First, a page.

People often tell me that they believe the best rock and roll music ever recorded was produced in the late 1950s, the very beginning of the rock and roll era. I tend to agree.
Although it was a little before my time, over the years I’ve grown to more than appreciate the be-bop beat of Elvis Presley, Bill Haley and His Comets, Jerry Lee Lewis and so many other artists of the time. That period of music was what I would just plain call “fun.”
At a recent gig, I was chatting with Linda, a lady who was a teenager during the late ’50s. She had a sparkle in her eye as she described her memories of rushing home every day after school to flip the TV channel to Dick Clark’s “American Bandstand.” She couldn’t wait see what new songs had just been released and what new dances the kids from Philadelphia had invented.
Linda further went on to describe some of her favorite memories from her teenage years. She said, “I so fondly remember my hometown’s local malt shop on the corner, sock hops in the gym and jitterbugging with my girlfriends to our 45 rpm records, complete with skips, pops and clicks. It was a special time in my life.”
If you, too, have fond memories of growing up in the late 1950s or just like the music of that era, you’re sure to enjoy this coming Monday evening’s Tonto Community Concert Association concert. The doo-wop group The Diamonds will take the stage at 7 p.m. for a two-hour performance at Payson High School Auditorium, bringing us a nice blend of ’50s doo-wop, rock ’n’ roll and teen idol ballads.
Originally from Canada, The Diamonds are a vocal quartet that rose to prominence in the late-1950s with 16 Billboard hit records. The original members were Dave Somerville (lead), Ted Kowalski (tenor), Phil Levitt (baritone) and Bill Reed (bass).
The group’s first performance was in the early 1950s in the basement of the St. Thomas Aquinas Church in Toronto, singing in a Christmas minstrel show. The audience’s reaction to the Somerville-led group was so tremendous that they decided that night they would turn professional.
The Diamonds soon left Canada and made their way to New York to appear on the “Arthur Godfrey’s Talent Scouts” television show. Winning first place led to a recording contract with Coral Records, which released four of the group’s songs, the most notable being “Black Denim Trousers & Motorcycle Boots.”
The next big step for the quartet was an audition with Cleveland, Ohio radio disc jockey, Dr. Bill Randle, who had aided in the success of many popular groups, such as the Crew-Cuts. Randle was impressed with The Diamonds and introduced them to a producer at Mercury Records who signed the group to a recording contract.
The Diamonds’ first recording for Mercury was “Why Do Fools Fall in Love” (a cover of Frankie Lymon and the Teenagers’ hit), which reached No. 12 in the U.S. Their follow-up hit single, “The Church Bells May Ring,” (originally by The Willows), reached No. 14.
In late 1957, The Diamonds released “The Stroll,” an original song written for the group by Clyde Otis, which came from an idea by Dick Clark. The song peaked at No. 4 and inspired the popular double-line dance of the same name.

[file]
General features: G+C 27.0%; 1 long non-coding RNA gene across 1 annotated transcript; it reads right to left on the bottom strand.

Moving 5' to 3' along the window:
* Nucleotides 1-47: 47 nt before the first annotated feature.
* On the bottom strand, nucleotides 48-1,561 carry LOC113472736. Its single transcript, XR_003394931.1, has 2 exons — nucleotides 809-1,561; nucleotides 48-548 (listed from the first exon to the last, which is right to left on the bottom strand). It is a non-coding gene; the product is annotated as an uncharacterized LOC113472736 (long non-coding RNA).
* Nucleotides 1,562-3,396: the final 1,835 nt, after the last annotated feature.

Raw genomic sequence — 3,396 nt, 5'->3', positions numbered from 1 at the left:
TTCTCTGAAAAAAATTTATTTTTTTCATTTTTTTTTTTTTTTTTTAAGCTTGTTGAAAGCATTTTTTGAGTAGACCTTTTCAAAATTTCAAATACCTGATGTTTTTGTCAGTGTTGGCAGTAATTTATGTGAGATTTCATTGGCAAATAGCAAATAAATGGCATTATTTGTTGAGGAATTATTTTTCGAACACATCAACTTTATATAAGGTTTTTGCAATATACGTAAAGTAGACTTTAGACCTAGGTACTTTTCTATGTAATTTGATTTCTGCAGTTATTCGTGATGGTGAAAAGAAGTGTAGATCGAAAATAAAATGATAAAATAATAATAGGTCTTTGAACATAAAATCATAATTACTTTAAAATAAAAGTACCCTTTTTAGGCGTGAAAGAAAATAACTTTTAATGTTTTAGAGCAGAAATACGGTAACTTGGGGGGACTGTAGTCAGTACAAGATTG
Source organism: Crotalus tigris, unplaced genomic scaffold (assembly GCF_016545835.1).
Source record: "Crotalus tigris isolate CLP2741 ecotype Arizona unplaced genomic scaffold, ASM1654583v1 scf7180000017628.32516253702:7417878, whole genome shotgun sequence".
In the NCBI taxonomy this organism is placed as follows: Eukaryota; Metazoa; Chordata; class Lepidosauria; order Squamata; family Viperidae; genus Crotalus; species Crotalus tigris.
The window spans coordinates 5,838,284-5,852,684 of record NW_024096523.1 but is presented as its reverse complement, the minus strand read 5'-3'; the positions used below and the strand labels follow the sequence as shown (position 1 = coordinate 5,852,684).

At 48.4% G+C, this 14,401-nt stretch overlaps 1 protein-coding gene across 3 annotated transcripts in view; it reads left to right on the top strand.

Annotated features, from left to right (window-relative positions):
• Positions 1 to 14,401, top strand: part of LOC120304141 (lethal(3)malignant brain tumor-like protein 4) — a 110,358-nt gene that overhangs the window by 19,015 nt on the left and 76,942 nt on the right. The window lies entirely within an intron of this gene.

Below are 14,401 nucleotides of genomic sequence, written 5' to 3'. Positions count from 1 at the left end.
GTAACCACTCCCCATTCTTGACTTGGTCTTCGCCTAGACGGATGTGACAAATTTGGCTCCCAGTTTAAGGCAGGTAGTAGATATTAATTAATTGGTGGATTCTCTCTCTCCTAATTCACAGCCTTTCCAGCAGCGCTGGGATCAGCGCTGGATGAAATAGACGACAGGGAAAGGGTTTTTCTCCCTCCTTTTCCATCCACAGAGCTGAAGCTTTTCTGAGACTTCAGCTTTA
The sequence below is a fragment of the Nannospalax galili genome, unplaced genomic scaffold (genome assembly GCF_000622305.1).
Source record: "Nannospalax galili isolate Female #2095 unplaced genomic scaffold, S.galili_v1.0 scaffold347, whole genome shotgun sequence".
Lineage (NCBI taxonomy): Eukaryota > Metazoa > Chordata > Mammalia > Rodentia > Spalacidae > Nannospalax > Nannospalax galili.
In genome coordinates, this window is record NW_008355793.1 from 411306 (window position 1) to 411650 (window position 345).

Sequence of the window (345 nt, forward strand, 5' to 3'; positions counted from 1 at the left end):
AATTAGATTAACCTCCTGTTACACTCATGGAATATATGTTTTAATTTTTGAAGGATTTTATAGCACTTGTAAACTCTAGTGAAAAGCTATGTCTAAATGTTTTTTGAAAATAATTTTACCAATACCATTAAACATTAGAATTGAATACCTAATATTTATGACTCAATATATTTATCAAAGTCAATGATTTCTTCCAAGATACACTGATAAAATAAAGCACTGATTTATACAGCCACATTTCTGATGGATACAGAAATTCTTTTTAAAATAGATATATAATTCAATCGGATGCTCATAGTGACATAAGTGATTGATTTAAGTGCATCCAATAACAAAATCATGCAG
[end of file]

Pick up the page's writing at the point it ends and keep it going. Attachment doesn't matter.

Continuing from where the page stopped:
The Diamonds popularity grew to include television appearances on the shows of Steve Allen, Perry Como, Vic Damone, Tony Bennett, Eddy Arnold and “American Bandstand.” They also appeared in the 1958 movie, “Kathy-O” (which included their single hit of the same name), starring Patty McCormick.
This week’s question
Can you name The Diamonds’ signature hit, which reached and remained at No. 2 on the Billboard chart for eight consecutive weeks in the spring of 1957? Is that signature hit: A) Put Your Head on My Shoulder, B) Shake, Rattle and Roll, C) Blue Velvet, or D) Little Darlin’?
If you’re the sixth caller and have the right answer, you’ll win a pair of tickets to this coming Monday’s Diamonds concert, courtesy of the TCCA.
Last week’s question
In the winter of 1992-93, contemporary country music artist Suzy Bogguss (who will be performing tonight (Sept. 27) in the Payson High School Auditorium) earned the highest-charting single hit of her career, with her song that reached No. 2 on the country music chart.
Was the title of Bogguss’ “road” hit A) “Drive South,” B) “Travelin’ Man,” C) “Eighteen Wheels and a Dozen Roses,” or D) “Day Tripper”?
The correct answer was “Drive South.”
“Travelin’ Man” was one of two No. 1 hits for 1950s-60s teen idol Ricky Nelson; 1988’s “Eighteen Wheels and a Dozen Roses” was one of four No. 1 hits for country star Kathy Mattea; and “Day Tripper,” the B-side of the Beattle’s “We Can Work It Out,” reached No. 5 for the boys from Liverpool in 1966.
Congratulations to last week’s second-time music trivia winner, Helen Reese, who won two tickets to tonight’s Suzy Bogguss concert.
A couple of final notes
Tickets (only $8) for tonight’s 6:30 p.m. Suzy Bogguss concert can still be purchased in the auditorium, prior to her performance.
Also, tickets ($35) for The Diamonds concert can also be purchased in the high school auditorium prior to the show. You may also purchase season tickets to all eight TCCA concerts for only $90. Such a deal!
See you in the auditorium.
Web site: www.djcraiginpayson.com